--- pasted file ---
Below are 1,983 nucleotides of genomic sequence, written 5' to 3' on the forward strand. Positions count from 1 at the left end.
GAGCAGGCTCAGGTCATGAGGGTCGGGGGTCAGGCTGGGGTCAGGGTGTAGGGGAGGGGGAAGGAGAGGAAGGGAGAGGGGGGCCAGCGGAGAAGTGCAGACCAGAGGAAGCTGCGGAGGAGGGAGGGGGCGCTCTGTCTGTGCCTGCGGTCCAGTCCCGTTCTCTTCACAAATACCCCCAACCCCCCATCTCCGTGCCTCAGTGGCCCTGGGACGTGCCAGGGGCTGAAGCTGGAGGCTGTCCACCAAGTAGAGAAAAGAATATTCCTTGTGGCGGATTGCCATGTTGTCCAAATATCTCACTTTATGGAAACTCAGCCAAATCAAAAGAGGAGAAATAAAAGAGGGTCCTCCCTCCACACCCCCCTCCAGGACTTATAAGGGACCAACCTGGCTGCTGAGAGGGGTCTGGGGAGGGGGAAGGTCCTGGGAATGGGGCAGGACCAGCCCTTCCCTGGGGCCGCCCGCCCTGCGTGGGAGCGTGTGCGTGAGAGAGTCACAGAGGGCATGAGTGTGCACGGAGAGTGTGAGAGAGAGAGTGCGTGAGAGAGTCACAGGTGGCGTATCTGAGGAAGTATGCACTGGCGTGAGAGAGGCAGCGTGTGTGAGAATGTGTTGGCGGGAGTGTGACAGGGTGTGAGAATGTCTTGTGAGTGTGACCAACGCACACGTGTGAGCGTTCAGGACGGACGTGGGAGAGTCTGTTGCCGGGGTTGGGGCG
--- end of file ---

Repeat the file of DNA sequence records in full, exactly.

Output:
Below are 1,983 nucleotides of genomic sequence, written 5' to 3' on the forward strand. Positions count from 1 at the left end.
GAGCAGGCTCAGGTCATGAGGGTCGGGGGTCAGGCTGGGGTCAGGGTGTAGGGGAGGGGGAAGGAGAGGAAGGGAGAGGGGGGCCAGCGGAGAAGTGCAGACCAGAGGAAGCTGCGGAGGAGGGAGGGGGCGCTCTGTCTGTGCCTGCGGTCCAGTCCCGTTCTCTTCACAAATACCCCCAACCCCCCATCTCCGTGCCTCAGTGGCCCTGGGACGTGCCAGGGGCTGAAGCTGGAGGCTGTCCACCAAGTAGAGAAAAGAATATTCCTTGTGGCGGATTGCCATGTTGTCCAAATATCTCACTTTATGGAAACTCAGCCAAATCAAAAGAGGAGAAATAAAAGAGGGTCCTCCCTCCACACCCCCCTCCAGGACTTATAAGGGACCAACCTGGCTGCTGAGAGGGGTCTGGGGAGGGGGAAGGTCCTGGGAATGGGGCAGGACCAGCCCTTCCCTGGGGCCGCCCGCCCTGCGTGGGAGCGTGTGCGTGAGAGAGTCACAGAGGGCATGAGTGTGCACGGAGAGTGTGAGAGAGAGAGTGCGTGAGAGAGTCACAGGTGGCGTATCTGAGGAAGTATGCACTGGCGTGAGAGAGGCAGCGTGTGTGAGAATGTGTTGGCGGGAGTGTGACAGGGTGTGAGAATGTCTTGTGAGTGTGACCAACGCACACGTGTGAGCGTTCAGGACGGACGTGGGAGAGTCTGTTGCCGGGGTTGGGGCG